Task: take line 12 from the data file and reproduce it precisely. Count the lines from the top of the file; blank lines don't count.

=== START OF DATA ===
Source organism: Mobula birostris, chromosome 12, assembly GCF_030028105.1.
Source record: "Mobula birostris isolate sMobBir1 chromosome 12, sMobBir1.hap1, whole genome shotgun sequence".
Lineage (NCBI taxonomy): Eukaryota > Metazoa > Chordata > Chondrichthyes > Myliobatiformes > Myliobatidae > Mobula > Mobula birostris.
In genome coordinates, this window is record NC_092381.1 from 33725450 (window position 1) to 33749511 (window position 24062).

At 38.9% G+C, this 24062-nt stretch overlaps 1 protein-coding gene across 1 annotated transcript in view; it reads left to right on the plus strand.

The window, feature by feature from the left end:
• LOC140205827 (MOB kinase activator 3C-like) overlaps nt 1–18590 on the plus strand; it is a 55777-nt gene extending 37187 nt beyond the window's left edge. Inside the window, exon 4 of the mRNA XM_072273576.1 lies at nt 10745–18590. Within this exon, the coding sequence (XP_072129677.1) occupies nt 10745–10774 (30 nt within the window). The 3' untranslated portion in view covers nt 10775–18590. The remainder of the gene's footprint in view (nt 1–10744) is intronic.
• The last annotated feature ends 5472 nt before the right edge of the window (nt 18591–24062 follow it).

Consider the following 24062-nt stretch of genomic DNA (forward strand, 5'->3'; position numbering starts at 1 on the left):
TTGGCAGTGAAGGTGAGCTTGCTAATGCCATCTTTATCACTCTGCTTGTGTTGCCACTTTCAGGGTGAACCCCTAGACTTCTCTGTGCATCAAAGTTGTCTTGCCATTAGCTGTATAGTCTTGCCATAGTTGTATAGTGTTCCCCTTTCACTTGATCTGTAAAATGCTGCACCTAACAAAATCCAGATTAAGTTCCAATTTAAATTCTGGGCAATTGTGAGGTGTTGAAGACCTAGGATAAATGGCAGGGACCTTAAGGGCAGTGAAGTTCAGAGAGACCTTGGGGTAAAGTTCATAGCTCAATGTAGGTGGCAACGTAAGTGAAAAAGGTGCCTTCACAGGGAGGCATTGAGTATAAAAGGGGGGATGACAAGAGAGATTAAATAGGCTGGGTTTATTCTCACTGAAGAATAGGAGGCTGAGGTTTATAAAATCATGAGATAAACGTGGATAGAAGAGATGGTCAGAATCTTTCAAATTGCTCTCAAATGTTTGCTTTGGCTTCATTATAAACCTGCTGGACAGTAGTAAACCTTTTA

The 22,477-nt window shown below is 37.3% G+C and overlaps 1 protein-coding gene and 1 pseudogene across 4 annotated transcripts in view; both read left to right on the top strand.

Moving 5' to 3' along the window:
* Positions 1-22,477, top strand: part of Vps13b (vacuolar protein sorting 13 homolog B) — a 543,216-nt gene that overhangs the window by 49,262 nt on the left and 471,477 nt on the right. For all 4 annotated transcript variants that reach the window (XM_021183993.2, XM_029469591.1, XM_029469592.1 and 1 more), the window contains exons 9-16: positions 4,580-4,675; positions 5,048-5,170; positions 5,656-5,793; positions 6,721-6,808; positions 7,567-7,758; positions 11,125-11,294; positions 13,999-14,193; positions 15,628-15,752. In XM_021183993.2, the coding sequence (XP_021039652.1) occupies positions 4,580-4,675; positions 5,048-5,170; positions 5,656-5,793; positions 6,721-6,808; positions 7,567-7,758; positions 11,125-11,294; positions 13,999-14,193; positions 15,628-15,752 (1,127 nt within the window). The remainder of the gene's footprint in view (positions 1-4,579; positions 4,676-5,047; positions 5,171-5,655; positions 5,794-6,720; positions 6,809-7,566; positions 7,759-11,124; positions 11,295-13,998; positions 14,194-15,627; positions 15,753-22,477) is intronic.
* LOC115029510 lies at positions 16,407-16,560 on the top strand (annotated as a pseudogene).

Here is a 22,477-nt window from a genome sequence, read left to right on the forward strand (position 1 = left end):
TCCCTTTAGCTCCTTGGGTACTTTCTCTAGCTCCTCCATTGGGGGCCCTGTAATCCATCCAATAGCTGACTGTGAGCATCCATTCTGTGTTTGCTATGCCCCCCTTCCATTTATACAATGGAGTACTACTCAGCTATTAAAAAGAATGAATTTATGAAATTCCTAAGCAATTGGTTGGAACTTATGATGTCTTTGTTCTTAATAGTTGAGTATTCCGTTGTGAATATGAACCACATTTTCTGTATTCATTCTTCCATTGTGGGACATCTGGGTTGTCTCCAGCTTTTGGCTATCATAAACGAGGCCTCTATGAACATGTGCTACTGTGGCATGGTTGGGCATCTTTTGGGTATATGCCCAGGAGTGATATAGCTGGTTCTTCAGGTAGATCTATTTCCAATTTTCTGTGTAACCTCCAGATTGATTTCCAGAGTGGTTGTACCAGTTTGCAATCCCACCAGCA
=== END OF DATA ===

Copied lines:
Moving 5' to 3' along the window: